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Creative Chef Mood launches two Ramadan desserts
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BEIRUT: Buttery vanilla cake, stuffed with chewy, tangy qamareddine, packed with crunchy almond topping and oozing white chocolate cream sauce: The cake by Mohammad Nacacche, known as Chef Mood, might be too sinfully indulgent for a Ramadan treat.

The up-and-coming chef has unveiled two specialty cakes inspired by traditional Ramadan flavors: qamareddine – the sugary peach-preserve chew – and dates. The cakes reflect the young chef’s creative style, giving traditional Lebanese ingredients a modern touch.

At 30 years old, Chef Mood has already attracted a loyal clientele of modern Beirutis who appreciate his contemporary spin on popular dishes, his clients say. He presents his two Ramadan cakes as part of a recent move to promote his dessert talents in addition to his private catering work.

Humble and soft-spoken, Chef Mood sat by as The Daily Star was treated to the second taste ever of “La Luna Rossa,” his white-chocolate, qamareddine Ramadan cake. The second seasonal cake is a dark chocolate torte with nuts, dates and a touch of lemon. Both cakes will sell for $30 by special order.

Chef Mood’s love for cooking began as a teenager when he learned the basics of preparing traditional Lebanese cuisine at home, he said.

“When I was young, I loved being in the kitchen with my mom,” Chef Mood said. “I never thought it would turn into a job.”

Indeed passion turned to profession. But while others prefer to take a break from work, cooking is still a hobby and a joy for Chef Mood, he said.

“When I am sad or depressed, I like to be in the kitchen,” he said.

In his home in Hadath on the outskirts of Beirut, Chef Mood cooks as the sound of mournful romantic classics bellow from his laptop – Fayrouz in the morning, Umm Kalthoum and Edith Piaff, he said.

The chef, who studied cooking at C&E American University, doesn’t use meticulous formulas or drawn out culinary experiments. Many of his recipes come to him in the spur of the moment, while he is driving in his car or throwing ingredients together.

This inventive spirit leaves Chef Mood’s clients coming back for more, Dalal Chemsedine said.

Chemsedine regularly orders catering for her dinner parties from Chef Mood. “It’s classic food with a modern touch,” she said.

“If I have a dinner, I order from him. His presentation draws a lot of good comments from my friends.”

Chef Mood’s presentation also mixes old and new.

In one dish, the chef set buttery, lemon-seasoned chicory greens in clean perfect orbs and surrounded them with a mixture of traditional and inspired toppings such as crunchy baked crackers instead of the typical pita chips.

In one of his signature salads, pieces of ripe, pink grapefruit pop from a plate of iceberg greens and dark brown dressing. Tough luck for those interested in the precise ingredients, Chef Mood’s bashfulness is matched by his secrecy.

Nijad Abdul-Massih, a friend who’s taken on Chef Mood’s marketing, said he protects his recipes so vigilantly that he’s known to bring the simplest homemade dressing to parties pre-made.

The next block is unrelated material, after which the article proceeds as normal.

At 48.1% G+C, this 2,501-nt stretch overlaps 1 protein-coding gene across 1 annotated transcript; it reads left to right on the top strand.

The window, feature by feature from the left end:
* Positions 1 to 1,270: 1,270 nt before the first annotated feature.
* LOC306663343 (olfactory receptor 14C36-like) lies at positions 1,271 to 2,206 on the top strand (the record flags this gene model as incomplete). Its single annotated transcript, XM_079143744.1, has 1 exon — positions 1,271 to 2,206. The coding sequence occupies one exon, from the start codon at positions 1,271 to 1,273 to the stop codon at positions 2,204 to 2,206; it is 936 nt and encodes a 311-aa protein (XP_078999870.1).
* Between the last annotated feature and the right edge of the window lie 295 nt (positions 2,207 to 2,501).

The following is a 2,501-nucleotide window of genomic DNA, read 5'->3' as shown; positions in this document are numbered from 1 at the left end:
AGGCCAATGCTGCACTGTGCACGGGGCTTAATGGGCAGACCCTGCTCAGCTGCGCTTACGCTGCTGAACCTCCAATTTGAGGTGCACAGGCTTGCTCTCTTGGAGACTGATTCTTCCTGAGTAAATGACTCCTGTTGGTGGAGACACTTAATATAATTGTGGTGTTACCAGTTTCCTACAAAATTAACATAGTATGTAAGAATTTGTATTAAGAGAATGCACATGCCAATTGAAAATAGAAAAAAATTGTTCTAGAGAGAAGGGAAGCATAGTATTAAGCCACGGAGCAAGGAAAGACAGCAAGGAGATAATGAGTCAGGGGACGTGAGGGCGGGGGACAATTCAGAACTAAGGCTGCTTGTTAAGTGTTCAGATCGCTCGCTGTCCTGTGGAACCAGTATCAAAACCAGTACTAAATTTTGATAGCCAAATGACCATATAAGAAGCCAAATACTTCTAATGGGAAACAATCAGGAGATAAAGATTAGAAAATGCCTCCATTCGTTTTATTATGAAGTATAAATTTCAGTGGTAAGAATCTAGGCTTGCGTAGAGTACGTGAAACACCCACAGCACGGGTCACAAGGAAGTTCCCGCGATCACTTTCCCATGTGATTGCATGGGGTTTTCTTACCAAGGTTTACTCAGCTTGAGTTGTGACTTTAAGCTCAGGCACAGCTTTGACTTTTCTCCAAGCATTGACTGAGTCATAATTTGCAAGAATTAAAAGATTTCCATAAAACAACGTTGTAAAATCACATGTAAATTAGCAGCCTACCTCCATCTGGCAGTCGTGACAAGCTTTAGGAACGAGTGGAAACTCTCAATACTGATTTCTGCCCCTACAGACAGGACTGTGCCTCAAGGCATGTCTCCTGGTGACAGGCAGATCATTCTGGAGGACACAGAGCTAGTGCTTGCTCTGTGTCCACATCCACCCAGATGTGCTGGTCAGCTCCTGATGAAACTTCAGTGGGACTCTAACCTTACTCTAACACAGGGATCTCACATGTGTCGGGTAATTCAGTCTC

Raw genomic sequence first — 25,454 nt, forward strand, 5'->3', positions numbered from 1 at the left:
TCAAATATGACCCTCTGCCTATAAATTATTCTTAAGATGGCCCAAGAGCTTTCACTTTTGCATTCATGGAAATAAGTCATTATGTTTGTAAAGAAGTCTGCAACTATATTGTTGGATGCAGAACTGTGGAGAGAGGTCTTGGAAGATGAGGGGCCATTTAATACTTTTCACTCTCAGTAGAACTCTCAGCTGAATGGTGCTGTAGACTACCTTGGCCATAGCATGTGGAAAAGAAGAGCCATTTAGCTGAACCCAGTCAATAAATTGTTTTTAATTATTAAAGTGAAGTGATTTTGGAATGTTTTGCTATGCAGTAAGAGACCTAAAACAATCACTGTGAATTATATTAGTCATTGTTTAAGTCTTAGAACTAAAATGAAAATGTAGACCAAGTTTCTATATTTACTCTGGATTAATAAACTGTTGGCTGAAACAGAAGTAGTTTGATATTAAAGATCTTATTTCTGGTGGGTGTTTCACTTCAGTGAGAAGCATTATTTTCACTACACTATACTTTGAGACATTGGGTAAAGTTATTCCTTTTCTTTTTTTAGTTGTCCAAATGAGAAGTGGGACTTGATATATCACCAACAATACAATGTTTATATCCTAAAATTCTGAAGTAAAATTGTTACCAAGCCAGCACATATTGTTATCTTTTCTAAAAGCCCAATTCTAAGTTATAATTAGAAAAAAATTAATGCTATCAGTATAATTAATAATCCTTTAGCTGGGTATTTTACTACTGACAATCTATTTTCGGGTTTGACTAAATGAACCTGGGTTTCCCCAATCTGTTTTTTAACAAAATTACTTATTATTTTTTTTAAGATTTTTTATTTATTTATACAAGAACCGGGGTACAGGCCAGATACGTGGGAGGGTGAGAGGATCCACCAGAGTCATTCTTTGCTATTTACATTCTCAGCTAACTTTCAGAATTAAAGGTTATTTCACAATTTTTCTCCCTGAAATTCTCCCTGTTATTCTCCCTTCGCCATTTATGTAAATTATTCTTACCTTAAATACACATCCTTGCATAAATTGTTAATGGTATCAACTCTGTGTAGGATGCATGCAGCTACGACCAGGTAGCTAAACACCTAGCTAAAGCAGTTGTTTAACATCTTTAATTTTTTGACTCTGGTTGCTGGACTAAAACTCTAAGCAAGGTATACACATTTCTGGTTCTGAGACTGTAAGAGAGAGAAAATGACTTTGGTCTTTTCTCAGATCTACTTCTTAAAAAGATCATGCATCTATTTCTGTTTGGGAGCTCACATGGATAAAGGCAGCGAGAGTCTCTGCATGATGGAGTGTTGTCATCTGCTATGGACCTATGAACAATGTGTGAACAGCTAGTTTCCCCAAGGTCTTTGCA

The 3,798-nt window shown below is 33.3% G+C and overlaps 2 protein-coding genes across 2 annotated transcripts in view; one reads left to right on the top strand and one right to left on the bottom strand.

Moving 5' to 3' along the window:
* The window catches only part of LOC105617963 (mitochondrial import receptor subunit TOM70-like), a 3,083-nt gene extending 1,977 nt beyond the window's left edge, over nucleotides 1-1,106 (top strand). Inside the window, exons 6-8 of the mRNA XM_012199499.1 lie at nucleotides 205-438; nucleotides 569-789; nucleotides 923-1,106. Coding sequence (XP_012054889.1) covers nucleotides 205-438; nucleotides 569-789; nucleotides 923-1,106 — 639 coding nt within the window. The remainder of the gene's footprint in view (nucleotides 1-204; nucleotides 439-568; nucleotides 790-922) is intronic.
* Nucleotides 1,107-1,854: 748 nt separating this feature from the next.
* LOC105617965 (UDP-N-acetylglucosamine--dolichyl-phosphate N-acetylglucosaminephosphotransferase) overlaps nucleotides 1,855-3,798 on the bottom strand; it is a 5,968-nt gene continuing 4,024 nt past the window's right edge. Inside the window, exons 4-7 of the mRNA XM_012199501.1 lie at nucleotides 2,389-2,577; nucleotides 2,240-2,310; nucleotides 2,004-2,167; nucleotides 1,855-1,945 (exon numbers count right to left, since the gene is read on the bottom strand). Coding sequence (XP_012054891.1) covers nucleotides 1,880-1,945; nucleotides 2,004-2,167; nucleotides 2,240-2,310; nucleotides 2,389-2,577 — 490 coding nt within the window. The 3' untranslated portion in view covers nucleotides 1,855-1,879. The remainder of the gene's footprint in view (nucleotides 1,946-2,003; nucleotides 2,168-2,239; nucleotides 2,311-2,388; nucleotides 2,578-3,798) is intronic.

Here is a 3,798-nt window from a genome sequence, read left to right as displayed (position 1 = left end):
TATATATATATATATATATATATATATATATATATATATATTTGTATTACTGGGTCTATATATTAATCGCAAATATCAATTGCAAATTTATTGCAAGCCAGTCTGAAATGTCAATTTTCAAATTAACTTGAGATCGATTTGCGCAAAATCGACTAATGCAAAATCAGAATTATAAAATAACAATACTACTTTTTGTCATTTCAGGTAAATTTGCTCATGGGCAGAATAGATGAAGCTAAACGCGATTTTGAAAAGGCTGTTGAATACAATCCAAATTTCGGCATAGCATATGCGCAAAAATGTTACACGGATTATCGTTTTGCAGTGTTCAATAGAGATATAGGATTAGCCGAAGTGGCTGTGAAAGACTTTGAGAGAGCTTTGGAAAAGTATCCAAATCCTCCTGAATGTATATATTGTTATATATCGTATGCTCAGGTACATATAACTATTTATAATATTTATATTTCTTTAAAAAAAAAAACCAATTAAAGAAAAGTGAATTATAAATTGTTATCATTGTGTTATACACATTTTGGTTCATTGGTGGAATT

Although he fills all his orders from home, he and his team of help can accommodate orders of any size.

Clients typically contact him three or four days in advance to build a menu, followed up by a taste test, Chef Mood said.

Most clients ask for Lebanese favorites mixed with a few international dishes, he added.

His self-professed favorite cuisine to cook is Italian. But don’t expect him to play by the rules. Whether Lebanese or Italian, every dish includes a touch of the unexpected.

Rich cakes aside, he and his clients said he uses minimal butter and oil, minimizes fatty ingredients and works with organic vegetables.

Chef Mood prefers to shop at Souk al-Tayyeb, Beirut’s farmers market which offers organic produce and locally made goods, he said.

This focus on healthy food is not just for his clients. Were the chef stuck eating one dish for the rest of his life, he would choose veggies steamed rather than fried, fish rather than steak or even something vegetarian, he said.

“This is food for the modern woman who may not know how to cook,” Abdul-Massih said.

“She still wants to serve something different and delicious.”

The chef formally stepped into Beirut’s dessert scene in late June, when he presented his “Metis” cake at Busy Bee Design Gallery, owned by Abdul-Massih.

The cake, made of rich dark chocolate, stuffed and topped with white ghazl al-banat (cotton candy) and loaded with pistachios, launched successfully to a crowd of zealous chocolate lovers.

“We made only 30 cupcakes. The women wanted to buy seven or eight each,” Abdul-Massih said.

“We had to start telling them they could only buy one.”

As he explained the taste of “Metis” and the many other creations, Abdul-Massih struggled for words.

“The word I kept coming up with was sensual,” Abdul-Massih said. “Chef Mood is an artist.”

To place your orders at Chef Mood Catering, please call 03-050-408.

A version of this article appeared in the print edition of The Daily Star on July 06, 2012, on page 2.
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